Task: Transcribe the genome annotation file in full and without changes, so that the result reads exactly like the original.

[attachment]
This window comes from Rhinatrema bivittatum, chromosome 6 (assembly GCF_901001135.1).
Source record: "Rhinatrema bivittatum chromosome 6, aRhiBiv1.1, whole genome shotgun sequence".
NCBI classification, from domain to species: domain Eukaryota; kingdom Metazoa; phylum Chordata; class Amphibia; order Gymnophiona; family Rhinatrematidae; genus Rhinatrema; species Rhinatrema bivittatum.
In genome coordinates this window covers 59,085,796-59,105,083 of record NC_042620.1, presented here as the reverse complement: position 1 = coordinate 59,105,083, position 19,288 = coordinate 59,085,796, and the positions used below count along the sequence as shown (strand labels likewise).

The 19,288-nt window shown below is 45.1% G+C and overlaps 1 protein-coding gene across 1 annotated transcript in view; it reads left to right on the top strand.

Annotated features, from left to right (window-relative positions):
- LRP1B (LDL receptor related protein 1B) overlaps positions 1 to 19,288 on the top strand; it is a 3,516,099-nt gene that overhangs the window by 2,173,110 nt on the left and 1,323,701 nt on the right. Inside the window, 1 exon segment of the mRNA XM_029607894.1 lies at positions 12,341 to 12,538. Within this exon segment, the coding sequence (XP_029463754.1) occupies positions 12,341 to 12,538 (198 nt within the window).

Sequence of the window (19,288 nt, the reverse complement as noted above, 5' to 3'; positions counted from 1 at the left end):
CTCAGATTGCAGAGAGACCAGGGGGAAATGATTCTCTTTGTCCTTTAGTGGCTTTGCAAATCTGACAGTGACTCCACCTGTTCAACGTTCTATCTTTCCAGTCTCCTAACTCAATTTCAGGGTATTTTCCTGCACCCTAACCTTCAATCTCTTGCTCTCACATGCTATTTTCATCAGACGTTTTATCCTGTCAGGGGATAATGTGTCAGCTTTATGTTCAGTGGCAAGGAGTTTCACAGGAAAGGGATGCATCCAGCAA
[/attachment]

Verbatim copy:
This window comes from Rhinatrema bivittatum, chromosome 6 (assembly GCF_901001135.1).
Source record: "Rhinatrema bivittatum chromosome 6, aRhiBiv1.1, whole genome shotgun sequence".
NCBI classification, from domain to species: domain Eukaryota; kingdom Metazoa; phylum Chordata; class Amphibia; order Gymnophiona; family Rhinatrematidae; genus Rhinatrema; species Rhinatrema bivittatum.
In genome coordinates this window covers 59,085,796-59,105,083 of record NC_042620.1, presented here as the reverse complement: position 1 = coordinate 59,105,083, position 19,288 = coordinate 59,085,796, and the positions used below count along the sequence as shown (strand labels likewise).

The 19,288-nt window shown below is 45.1% G+C and overlaps 1 protein-coding gene across 1 annotated transcript in view; it reads left to right on the top strand.

Annotated features, from left to right (window-relative positions):
- LRP1B (LDL receptor related protein 1B) overlaps positions 1 to 19,288 on the top strand; it is a 3,516,099-nt gene that overhangs the window by 2,173,110 nt on the left and 1,323,701 nt on the right. Inside the window, 1 exon segment of the mRNA XM_029607894.1 lies at positions 12,341 to 12,538. Within this exon segment, the coding sequence (XP_029463754.1) occupies positions 12,341 to 12,538 (198 nt within the window).

Sequence of the window (19,288 nt, the reverse complement as noted above, 5' to 3'; positions counted from 1 at the left end):
CTCAGATTGCAGAGAGACCAGGGGGAAATGATTCTCTTTGTCCTTTAGTGGCTTTGCAAATCTGACAGTGACTCCACCTGTTCAACGTTCTATCTTTCCAGTCTCCTAACTCAATTTCAGGGTATTTTCCTGCACCCTAACCTTCAATCTCTTGCTCTCACATGCTATTTTCATCAGACGTTTTATCCTGTCAGGGGATAATGTGTCAGCTTTATGTTCAGTGGCAAGGAGTTTCACAGGAAAGGGATGCATCCAGCAA